What is Your Toddler’s Poop Telling You?
If there’s one thing every parent deals with, it’s poop. If you are like most parents, you have probably spent a considerable amount of time inspecting your toddler’s poop. We are here to answer your poop questions and answer the biggest question of all – “What is your toddler’s poop telling you?”
Healthy guts start with food
From the time your child transitions to solid food, you will notice more formed stool. Some days your toddler will be feel adventurous and agreeable and will try new things; other days they will be very picky and stubborn with their choices. In general, if you offer healthy choices, even picky eaters will take what their body needs over the course of a few weeks. With changes in diet you will probably notice changes in your child’s poop.
Fruits that start with “p” make you poop – peaches, pears, prunes and pineapple. If your toddler is struggling with poop, focus on incorporating these options, along with melons and berries to help keep poop soft. If your toddler becomes especially picky, then it is fine to buy jarred baby food peaches, pears or prunes and mix them with anything your toddler eats like yogurt, oatmeal or grits. You can also buy frozen versions of these fruits and make them into a delicious smoothie for your toddler!
If fruits that start with “p” aid in digestion, foods that are white can make your toddler’s poop too hard. If the poop is too hard, then start to limit cheese, bananas, white rice, white pasta, white sugar and white bread/buns. Milk is great for kids but should be limited to three servings daily.
If the frequency of your toddler’s poop seems normal, but the consistency could use a little softening, try darker whole grains like brown rice, brown pasta and brown bread. Raisins and oatmeal are also good choices.
It is also important to hydrate. Limit the amount of milk that you give your toddler to three servings daily and otherwise offer water only. Bring water bottles any time you are on the go to help keep your toddler hydrated and promote softer stool.
Consistency is key
Poop that is soft means that your toddler is happy and healthy. If you feel your toddler’s poop is too soft, first eliminate all juice and sugary beverages. Sometimes viruses, like stomach bugs, will cause softer or even watery poop, and if this is excessive it could lead to dehydration. If the poop is truly watery and your toddler’s number of urine diapers have decreased, then you should call your pediatrician or come in for a check-up. For watery stool more than two to three times daily, you may offer three ounces of Pedialyte to drink after each watery stool passes. Otherwise just encourage drinking and having frequent meals and snacks. Most viral diarrhea will resolve on its own within 10 days.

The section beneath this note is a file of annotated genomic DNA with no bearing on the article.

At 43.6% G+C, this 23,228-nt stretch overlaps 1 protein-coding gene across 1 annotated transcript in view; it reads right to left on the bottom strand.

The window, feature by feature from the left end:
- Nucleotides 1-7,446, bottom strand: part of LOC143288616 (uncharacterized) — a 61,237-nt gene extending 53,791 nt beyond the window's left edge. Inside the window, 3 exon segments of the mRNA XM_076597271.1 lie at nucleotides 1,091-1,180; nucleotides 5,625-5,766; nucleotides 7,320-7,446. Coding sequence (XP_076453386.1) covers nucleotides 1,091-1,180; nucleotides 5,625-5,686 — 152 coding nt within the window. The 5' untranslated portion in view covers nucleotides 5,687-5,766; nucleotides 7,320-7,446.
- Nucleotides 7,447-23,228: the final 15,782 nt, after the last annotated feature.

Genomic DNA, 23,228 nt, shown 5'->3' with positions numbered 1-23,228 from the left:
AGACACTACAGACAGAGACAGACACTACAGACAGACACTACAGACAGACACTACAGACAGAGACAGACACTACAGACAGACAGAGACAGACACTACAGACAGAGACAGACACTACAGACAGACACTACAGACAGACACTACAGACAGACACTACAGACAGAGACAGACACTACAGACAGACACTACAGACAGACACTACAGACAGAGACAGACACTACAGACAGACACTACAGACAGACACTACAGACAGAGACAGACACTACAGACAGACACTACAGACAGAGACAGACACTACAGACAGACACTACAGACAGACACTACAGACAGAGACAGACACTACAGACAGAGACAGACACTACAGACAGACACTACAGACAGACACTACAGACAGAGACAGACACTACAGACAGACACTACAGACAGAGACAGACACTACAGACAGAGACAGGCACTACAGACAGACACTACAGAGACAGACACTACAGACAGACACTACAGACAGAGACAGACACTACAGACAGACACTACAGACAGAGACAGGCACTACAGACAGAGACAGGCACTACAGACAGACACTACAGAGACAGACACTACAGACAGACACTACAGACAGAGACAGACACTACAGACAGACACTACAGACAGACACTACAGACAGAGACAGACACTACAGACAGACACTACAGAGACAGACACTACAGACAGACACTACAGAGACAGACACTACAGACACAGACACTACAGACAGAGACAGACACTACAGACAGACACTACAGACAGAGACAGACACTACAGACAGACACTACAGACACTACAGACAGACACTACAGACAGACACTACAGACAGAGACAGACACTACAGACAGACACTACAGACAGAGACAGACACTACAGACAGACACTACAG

If your toddler’s poop is too hard, this could signal constipation. Constipation in toddlers means that the poop is too hard to pass normally; it is not related to the frequency of bowel movements. Try the foods mentioned above to soften your toddler’s poop.
At times of stress and change most humans “hold in their poop.” This is especially important to watch for when on vacation, moving houses or changing daycares/babysitters. Both happy and sad changes can result in a toddler holding their stool.
Time to start potty training
Potty training can be a stressful time for both the parent and the toddler. Eating, peeing and pooping are the three things toddlers have control over. When a toddler wants to show control, they will usually refuse foods or refuse to use the toilet, so it is important to be patient.
A toddler who is forced to toilet when they are not ready will hold their stool in and may become severely constipated. The longer they hold their stool, the larger and harder the stool becomes. This can cause more pain when they finally poop and make them even more fearful of toileting. It is always better to allow your toddler to poop in a diaper than to take the diaper away if they are not ready.
The softer the poop the more difficult it will be for a toddler to hold the stool in. Once the poop is soft and predictable, then it is a good time to start introducing the potty. To ensure soft poops, remember to start with the basics discussed above: hydration, “pooping foods” and avoiding “white foods.”
If a toddler is passing stool larger around than a hot dog, chances are they have already stretched out the bottom of their gut (anus/rectum/colon). Adjusting your toddler’s fluids or diet to maintain stool the consistency of pudding, one to two times daily, will give the gut time to become healthy again. If you are unable to get the stool soft using diet or fluid changes, call your toddler’s pediatrician to schedule an appointment to work on a treatment plan.
When to call us
Trust your parental instincts. If you feel that something is wrong our team of pediatricians are here to examine your toddler and go over any concerns. While most changes in your toddler are nothing to worry about, here are a few instances where you need to contact your child’s pediatrician:
- If your toddler is refusing all food or drinks
- If your toddler has decreased the amount of wet diapers, especially if they have less than three in 24 hours.
- If your toddler’s vomit is “tennis ball” green, or has blood
- If your toddler’s poop contains blood or is tar-like
Still have questions? Talk to one of our pediatricians.